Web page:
Topic:

What are the top five things I should consider when reviewing an applicant's resume?

September 11, 2015
What are the top five things I should consider when reviewing an applicant's resume?

Time-pressed recruiters spend an average of just six seconds reviewing a job seeker's resume before deciding whether the candidate is a good fit for the job. Focusing on five key areas can help you absorb the pertinent information quickly and objectively.

Layout and Language

A cluttered visual layout, inconsistent formatting, mixing tenses, changing points of view (first or third person), spelling errors and errors in grammar may reveal a lack of attention to detail. If after six seconds the resume is more flop than pop, you may want to move on.

Easy-to-Find Education

Whatever your key educational criteria, such as college degrees, memberships with professional organizations, or foreign languages, skim the resume and make sure the candidate has them. If not, you may want to move on to other, more qualified candidates.

Personal Statement

Strong candidates know how to structure a short personal statement to their advantage by:

  • Tying together their skills, achievements, motivation, and providing clear examples to support any claims made.
  • Picking up on keywords used in the job description, while avoiding cliched buzzwords.
  • A succinct and engaging personal statement can help you zero in on key candidates.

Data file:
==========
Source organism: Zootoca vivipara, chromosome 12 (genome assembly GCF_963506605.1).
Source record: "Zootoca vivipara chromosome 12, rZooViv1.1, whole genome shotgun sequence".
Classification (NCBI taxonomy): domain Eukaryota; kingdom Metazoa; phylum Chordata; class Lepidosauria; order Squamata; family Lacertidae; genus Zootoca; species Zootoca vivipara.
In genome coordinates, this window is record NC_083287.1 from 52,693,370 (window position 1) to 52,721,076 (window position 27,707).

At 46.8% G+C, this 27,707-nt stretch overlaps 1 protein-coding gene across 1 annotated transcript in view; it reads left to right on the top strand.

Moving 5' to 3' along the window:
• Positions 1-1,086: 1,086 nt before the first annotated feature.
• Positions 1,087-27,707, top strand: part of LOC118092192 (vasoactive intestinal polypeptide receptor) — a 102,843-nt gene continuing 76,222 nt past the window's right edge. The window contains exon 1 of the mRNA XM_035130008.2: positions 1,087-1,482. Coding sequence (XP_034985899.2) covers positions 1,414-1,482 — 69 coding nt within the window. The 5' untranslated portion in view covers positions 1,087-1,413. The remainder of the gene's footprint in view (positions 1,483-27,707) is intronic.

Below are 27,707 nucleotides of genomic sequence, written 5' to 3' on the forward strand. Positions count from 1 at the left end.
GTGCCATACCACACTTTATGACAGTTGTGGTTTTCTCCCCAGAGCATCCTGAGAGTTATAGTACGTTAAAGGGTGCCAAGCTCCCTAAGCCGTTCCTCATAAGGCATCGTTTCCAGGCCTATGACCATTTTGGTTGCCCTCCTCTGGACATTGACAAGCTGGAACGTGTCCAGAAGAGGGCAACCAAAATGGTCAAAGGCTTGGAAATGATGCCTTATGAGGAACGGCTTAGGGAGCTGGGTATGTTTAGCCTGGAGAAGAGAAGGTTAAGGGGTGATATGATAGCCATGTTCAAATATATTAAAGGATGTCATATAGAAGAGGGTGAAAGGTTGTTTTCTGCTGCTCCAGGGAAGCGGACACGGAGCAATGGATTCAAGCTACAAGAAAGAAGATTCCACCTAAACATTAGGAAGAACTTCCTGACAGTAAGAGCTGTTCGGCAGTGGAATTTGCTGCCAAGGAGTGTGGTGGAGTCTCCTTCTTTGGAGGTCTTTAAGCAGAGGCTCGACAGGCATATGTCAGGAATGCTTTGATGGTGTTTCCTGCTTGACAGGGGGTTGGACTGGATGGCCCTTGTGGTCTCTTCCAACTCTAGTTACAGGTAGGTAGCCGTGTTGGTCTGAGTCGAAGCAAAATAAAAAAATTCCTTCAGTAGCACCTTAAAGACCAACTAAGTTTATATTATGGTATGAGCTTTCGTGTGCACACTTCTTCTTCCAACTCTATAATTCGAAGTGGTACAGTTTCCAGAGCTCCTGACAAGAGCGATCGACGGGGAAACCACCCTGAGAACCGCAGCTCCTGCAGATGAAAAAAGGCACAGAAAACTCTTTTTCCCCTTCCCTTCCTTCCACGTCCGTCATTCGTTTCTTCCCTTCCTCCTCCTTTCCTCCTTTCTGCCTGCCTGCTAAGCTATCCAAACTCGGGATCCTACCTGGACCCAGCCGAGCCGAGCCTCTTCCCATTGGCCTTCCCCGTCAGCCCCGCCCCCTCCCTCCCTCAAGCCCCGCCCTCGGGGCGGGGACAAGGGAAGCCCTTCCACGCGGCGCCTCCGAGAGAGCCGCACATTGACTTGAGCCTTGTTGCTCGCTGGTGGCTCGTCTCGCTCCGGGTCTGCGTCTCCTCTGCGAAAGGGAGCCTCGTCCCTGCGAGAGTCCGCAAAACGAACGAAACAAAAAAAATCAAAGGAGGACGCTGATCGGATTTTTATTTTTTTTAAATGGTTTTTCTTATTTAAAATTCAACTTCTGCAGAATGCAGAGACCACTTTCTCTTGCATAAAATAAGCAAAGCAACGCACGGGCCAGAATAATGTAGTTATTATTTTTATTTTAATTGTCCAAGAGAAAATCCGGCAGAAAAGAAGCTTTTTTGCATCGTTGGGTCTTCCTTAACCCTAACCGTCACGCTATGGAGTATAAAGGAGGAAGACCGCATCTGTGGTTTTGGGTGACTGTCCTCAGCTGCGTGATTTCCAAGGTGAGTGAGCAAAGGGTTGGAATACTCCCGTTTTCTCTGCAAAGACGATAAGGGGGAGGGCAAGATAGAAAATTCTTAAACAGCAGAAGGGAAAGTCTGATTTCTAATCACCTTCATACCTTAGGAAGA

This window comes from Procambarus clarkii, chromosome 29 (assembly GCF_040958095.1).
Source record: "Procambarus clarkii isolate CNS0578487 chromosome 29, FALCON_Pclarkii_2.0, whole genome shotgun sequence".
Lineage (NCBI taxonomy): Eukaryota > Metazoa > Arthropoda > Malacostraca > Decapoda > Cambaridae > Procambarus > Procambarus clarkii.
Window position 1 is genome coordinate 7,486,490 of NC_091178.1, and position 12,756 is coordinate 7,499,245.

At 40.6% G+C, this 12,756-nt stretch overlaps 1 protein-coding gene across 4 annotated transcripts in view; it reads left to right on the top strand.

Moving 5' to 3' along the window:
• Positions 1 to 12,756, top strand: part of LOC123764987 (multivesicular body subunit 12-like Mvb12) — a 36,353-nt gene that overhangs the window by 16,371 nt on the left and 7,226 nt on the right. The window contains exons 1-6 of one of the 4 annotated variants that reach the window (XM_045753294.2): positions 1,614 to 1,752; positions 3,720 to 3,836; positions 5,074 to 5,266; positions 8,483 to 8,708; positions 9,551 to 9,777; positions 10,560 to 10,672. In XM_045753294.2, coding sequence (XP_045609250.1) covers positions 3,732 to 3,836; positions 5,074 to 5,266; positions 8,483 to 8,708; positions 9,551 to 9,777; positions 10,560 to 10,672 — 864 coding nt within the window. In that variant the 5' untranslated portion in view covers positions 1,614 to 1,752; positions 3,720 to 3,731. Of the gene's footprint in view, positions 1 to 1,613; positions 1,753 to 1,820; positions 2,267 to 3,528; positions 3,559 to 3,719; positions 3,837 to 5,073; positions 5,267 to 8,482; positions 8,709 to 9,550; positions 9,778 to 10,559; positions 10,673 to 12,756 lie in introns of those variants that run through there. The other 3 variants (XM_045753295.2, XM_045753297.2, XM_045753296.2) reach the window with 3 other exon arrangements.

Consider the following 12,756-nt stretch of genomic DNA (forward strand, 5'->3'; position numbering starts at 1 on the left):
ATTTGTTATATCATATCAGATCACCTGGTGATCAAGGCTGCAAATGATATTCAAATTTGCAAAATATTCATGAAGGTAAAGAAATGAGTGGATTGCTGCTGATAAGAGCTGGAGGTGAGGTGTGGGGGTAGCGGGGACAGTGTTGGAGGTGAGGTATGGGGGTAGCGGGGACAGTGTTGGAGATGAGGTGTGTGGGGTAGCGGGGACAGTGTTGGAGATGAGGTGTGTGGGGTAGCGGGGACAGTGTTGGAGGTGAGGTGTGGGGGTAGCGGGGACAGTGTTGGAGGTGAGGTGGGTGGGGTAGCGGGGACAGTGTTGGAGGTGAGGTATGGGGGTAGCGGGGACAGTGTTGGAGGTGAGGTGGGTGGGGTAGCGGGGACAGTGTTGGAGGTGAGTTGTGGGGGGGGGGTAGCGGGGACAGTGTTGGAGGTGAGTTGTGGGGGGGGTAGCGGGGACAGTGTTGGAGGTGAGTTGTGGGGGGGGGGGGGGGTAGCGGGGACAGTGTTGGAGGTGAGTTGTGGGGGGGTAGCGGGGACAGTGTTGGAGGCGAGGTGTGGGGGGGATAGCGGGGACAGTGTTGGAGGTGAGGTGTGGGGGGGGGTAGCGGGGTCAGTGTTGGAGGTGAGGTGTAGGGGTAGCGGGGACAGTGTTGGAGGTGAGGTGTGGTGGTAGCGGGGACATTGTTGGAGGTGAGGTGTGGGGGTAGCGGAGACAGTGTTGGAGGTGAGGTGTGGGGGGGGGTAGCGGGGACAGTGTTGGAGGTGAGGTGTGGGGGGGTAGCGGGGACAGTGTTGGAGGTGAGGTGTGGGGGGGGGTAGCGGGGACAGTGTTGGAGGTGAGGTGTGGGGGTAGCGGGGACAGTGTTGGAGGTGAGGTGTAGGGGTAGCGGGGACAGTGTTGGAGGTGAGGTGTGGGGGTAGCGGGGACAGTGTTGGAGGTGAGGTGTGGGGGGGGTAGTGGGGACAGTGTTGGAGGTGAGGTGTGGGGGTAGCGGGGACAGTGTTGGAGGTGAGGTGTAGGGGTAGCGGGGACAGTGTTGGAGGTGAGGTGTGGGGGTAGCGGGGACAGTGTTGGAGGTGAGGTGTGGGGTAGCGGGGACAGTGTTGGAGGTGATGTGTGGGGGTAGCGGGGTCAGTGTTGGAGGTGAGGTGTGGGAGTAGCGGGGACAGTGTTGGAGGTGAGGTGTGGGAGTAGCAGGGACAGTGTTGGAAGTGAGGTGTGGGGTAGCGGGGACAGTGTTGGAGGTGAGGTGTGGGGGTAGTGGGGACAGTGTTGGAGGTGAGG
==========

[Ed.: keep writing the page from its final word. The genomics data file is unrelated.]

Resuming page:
Job History, Start and End dates

You may want to focus on 3 things here:

  • The candidate's recent job history and their stated experience, accomplishments, and contributions
  • Unexplained gaps in the candidate's employment history
  • Overly fancy job titles and exaggerated responsibilities

Almost 60% of candidates lie on resumes so you may want to scan the resume for possible embellishments.

Potential Red Flags

Red flags are the unexplained items or missing information from a resume. These might include:

  • Employment gaps
  • Evidence of decreasing responsibility
  • Evidence that a career has perhaps gone backwards or plateaued
  • Evidence of high job turnover
  • Multiple shifts in career path

Gaps or changes in a candidate's career are not themselves red flags. If they aren't accompanied by an explanation or occur often, you may want to make note.

Final Tips

Focusing on a few key features when considering candidates can make the review process quicker and more efficient.

Helpful Link:

How to Write a Resume that Doesn't Annoy People - Harvard Business Review

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